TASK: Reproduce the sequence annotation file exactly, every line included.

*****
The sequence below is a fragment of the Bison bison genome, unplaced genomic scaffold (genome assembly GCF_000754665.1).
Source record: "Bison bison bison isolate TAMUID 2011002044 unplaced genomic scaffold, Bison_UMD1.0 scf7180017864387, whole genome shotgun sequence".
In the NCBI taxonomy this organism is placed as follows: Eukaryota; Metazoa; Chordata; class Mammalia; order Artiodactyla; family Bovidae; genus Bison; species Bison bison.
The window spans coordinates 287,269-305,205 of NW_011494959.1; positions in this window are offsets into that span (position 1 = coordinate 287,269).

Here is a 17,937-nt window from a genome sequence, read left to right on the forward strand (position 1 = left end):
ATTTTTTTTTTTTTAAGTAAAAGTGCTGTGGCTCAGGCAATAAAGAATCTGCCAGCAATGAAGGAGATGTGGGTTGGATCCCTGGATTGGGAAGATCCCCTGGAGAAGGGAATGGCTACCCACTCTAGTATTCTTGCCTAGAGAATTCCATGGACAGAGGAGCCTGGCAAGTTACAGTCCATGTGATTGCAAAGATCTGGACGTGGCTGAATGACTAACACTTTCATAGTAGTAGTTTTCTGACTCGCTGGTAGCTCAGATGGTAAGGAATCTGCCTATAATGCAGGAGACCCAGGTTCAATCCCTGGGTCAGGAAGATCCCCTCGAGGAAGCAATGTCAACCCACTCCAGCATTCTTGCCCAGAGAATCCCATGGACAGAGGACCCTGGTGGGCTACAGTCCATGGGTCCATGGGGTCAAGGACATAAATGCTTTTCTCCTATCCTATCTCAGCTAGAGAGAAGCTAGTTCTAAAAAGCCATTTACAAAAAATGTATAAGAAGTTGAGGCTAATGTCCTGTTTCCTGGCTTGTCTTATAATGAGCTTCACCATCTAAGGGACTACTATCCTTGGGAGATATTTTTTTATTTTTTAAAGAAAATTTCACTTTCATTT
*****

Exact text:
The sequence below is a fragment of the Bison bison genome, unplaced genomic scaffold (genome assembly GCF_000754665.1).
Source record: "Bison bison bison isolate TAMUID 2011002044 unplaced genomic scaffold, Bison_UMD1.0 scf7180017864387, whole genome shotgun sequence".
In the NCBI taxonomy this organism is placed as follows: Eukaryota; Metazoa; Chordata; class Mammalia; order Artiodactyla; family Bovidae; genus Bison; species Bison bison.
The window spans coordinates 287,269-305,205 of NW_011494959.1; positions in this window are offsets into that span (position 1 = coordinate 287,269).

Here is a 17,937-nt window from a genome sequence, read left to right on the forward strand (position 1 = left end):
ATTTTTTTTTTTTTAAGTAAAAGTGCTGTGGCTCAGGCAATAAAGAATCTGCCAGCAATGAAGGAGATGTGGGTTGGATCCCTGGATTGGGAAGATCCCCTGGAGAAGGGAATGGCTACCCACTCTAGTATTCTTGCCTAGAGAATTCCATGGACAGAGGAGCCTGGCAAGTTACAGTCCATGTGATTGCAAAGATCTGGACGTGGCTGAATGACTAACACTTTCATAGTAGTAGTTTTCTGACTCGCTGGTAGCTCAGATGGTAAGGAATCTGCCTATAATGCAGGAGACCCAGGTTCAATCCCTGGGTCAGGAAGATCCCCTCGAGGAAGCAATGTCAACCCACTCCAGCATTCTTGCCCAGAGAATCCCATGGACAGAGGACCCTGGTGGGCTACAGTCCATGGGTCCATGGGGTCAAGGACATAAATGCTTTTCTCCTATCCTATCTCAGCTAGAGAGAAGCTAGTTCTAAAAAGCCATTTACAAAAAATGTATAAGAAGTTGAGGCTAATGTCCTGTTTCCTGGCTTGTCTTATAATGAGCTTCACCATCTAAGGGACTACTATCCTTGGGAGATATTTTTTTATTTTTTAAAGAAAATTTCACTTTCATTT